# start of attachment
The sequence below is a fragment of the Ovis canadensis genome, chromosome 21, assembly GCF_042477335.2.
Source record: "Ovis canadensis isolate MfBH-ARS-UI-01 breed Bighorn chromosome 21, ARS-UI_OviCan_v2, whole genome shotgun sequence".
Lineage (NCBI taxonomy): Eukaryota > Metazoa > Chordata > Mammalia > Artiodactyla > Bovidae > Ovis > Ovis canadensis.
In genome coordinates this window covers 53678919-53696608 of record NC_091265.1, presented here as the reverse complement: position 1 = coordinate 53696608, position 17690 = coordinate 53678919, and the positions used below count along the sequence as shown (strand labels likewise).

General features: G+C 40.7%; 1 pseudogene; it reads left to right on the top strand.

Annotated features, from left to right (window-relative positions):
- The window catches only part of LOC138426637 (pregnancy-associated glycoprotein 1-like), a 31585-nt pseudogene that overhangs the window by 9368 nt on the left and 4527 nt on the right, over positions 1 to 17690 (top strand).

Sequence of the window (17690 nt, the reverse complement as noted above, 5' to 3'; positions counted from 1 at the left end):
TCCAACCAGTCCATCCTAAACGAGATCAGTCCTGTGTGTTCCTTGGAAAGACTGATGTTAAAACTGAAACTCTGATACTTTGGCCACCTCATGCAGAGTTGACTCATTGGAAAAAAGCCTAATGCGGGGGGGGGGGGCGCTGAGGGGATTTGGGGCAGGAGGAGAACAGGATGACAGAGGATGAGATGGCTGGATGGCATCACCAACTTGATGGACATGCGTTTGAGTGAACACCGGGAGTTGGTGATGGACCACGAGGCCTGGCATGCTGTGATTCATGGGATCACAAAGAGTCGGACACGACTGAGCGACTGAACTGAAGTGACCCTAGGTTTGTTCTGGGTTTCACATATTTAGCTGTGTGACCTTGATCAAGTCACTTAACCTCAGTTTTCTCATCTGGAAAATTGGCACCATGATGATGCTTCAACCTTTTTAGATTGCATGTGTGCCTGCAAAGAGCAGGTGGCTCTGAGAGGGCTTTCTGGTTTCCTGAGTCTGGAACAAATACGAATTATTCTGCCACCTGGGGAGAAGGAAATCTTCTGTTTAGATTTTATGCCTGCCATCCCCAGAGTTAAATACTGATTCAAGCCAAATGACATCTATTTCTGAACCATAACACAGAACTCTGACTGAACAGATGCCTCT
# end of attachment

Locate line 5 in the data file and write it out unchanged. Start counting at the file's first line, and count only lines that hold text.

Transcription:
General features: G+C 40.7%; 1 pseudogene; it reads left to right on the top strand.